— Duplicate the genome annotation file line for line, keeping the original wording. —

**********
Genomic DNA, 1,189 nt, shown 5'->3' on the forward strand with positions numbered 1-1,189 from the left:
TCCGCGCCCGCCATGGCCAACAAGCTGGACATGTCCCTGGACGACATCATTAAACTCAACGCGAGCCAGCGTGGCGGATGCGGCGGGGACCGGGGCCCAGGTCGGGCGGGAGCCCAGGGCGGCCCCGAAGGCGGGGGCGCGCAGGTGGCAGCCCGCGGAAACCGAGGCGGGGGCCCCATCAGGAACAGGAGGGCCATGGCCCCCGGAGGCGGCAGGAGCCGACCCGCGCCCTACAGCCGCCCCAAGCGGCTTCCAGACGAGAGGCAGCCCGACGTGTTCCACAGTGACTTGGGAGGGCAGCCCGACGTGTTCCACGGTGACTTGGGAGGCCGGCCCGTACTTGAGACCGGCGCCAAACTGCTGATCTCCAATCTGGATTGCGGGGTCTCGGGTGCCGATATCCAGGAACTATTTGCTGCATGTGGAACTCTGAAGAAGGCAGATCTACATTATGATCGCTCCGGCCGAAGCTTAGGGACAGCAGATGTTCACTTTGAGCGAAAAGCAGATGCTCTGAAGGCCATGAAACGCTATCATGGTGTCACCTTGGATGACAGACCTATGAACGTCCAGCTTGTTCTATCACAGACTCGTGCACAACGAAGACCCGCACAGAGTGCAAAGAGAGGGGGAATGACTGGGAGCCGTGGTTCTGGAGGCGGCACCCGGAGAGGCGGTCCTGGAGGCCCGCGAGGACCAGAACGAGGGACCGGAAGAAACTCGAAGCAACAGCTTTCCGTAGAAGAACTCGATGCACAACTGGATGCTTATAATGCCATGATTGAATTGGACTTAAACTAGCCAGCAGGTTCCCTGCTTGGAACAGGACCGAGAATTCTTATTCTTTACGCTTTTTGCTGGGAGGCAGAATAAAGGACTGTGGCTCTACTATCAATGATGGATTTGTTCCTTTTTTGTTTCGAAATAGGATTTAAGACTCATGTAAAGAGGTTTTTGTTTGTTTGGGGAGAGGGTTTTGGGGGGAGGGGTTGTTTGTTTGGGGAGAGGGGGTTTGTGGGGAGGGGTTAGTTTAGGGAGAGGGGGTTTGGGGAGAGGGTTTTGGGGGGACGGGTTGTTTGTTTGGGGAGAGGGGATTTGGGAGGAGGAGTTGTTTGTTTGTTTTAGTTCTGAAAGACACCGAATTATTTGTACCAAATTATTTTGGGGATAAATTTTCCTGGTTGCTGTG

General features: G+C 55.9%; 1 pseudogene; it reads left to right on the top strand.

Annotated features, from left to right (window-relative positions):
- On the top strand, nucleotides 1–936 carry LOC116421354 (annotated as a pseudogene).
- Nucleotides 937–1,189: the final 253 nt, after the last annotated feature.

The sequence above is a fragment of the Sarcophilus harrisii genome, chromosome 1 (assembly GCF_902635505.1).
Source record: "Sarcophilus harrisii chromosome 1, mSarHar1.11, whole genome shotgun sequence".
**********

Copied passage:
Genomic DNA, 1,189 nt, shown 5'->3' on the forward strand with positions numbered 1-1,189 from the left:
TCCGCGCCCGCCATGGCCAACAAGCTGGACATGTCCCTGGACGACATCATTAAACTCAACGCGAGCCAGCGTGGCGGATGCGGCGGGGACCGGGGCCCAGGTCGGGCGGGAGCCCAGGGCGGCCCCGAAGGCGGGGGCGCGCAGGTGGCAGCCCGCGGAAACCGAGGCGGGGGCCCCATCAGGAACAGGAGGGCCATGGCCCCCGGAGGCGGCAGGAGCCGACCCGCGCCCTACAGCCGCCCCAAGCGGCTTCCAGACGAGAGGCAGCCCGACGTGTTCCACAGTGACTTGGGAGGGCAGCCCGACGTGTTCCACGGTGACTTGGGAGGCCGGCCCGTACTTGAGACCGGCGCCAAACTGCTGATCTCCAATCTGGATTGCGGGGTCTCGGGTGCCGATATCCAGGAACTATTTGCTGCATGTGGAACTCTGAAGAAGGCAGATCTACATTATGATCGCTCCGGCCGAAGCTTAGGGACAGCAGATGTTCACTTTGAGCGAAAAGCAGATGCTCTGAAGGCCATGAAACGCTATCATGGTGTCACCTTGGATGACAGACCTATGAACGTCCAGCTTGTTCTATCACAGACTCGTGCACAACGAAGACCCGCACAGAGTGCAAAGAGAGGGGGAATGACTGGGAGCCGTGGTTCTGGAGGCGGCACCCGGAGAGGCGGTCCTGGAGGCCCGCGAGGACCAGAACGAGGGACCGGAAGAAACTCGAAGCAACAGCTTTCCGTAGAAGAACTCGATGCACAACTGGATGCTTATAATGCCATGATTGAATTGGACTTAAACTAGCCAGCAGGTTCCCTGCTTGGAACAGGACCGAGAATTCTTATTCTTTACGCTTTTTGCTGGGAGGCAGAATAAAGGACTGTGGCTCTACTATCAATGATGGATTTGTTCCTTTTTTGTTTCGAAATAGGATTTAAGACTCATGTAAAGAGGTTTTTGTTTGTTTGGGGAGAGGGTTTTGGGGGGAGGGGTTGTTTGTTTGGGGAGAGGGGGTTTGTGGGGAGGGGTTAGTTTAGGGAGAGGGGGTTTGGGGAGAGGGTTTTGGGGGGACGGGTTGTTTGTTTGGGGAGAGGGGATTTGGGAGGAGGAGTTGTTTGTTTGTTTTAGTTCTGAAAGACACCGAATTATTTGTACCAAATTATTTTGGGGATAAATTTTCCTGGTTGCTGTG

General features: G+C 55.9%; 1 pseudogene; it reads left to right on the top strand.

Annotated features, from left to right (window-relative positions):
- On the top strand, nucleotides 1–936 carry LOC116421354 (annotated as a pseudogene).
- Nucleotides 937–1,189: the final 253 nt, after the last annotated feature.

The sequence above is a fragment of the Sarcophilus harrisii genome, chromosome 1 (assembly GCF_902635505.1).
Source record: "Sarcophilus harrisii chromosome 1, mSarHar1.11, whole genome shotgun sequence".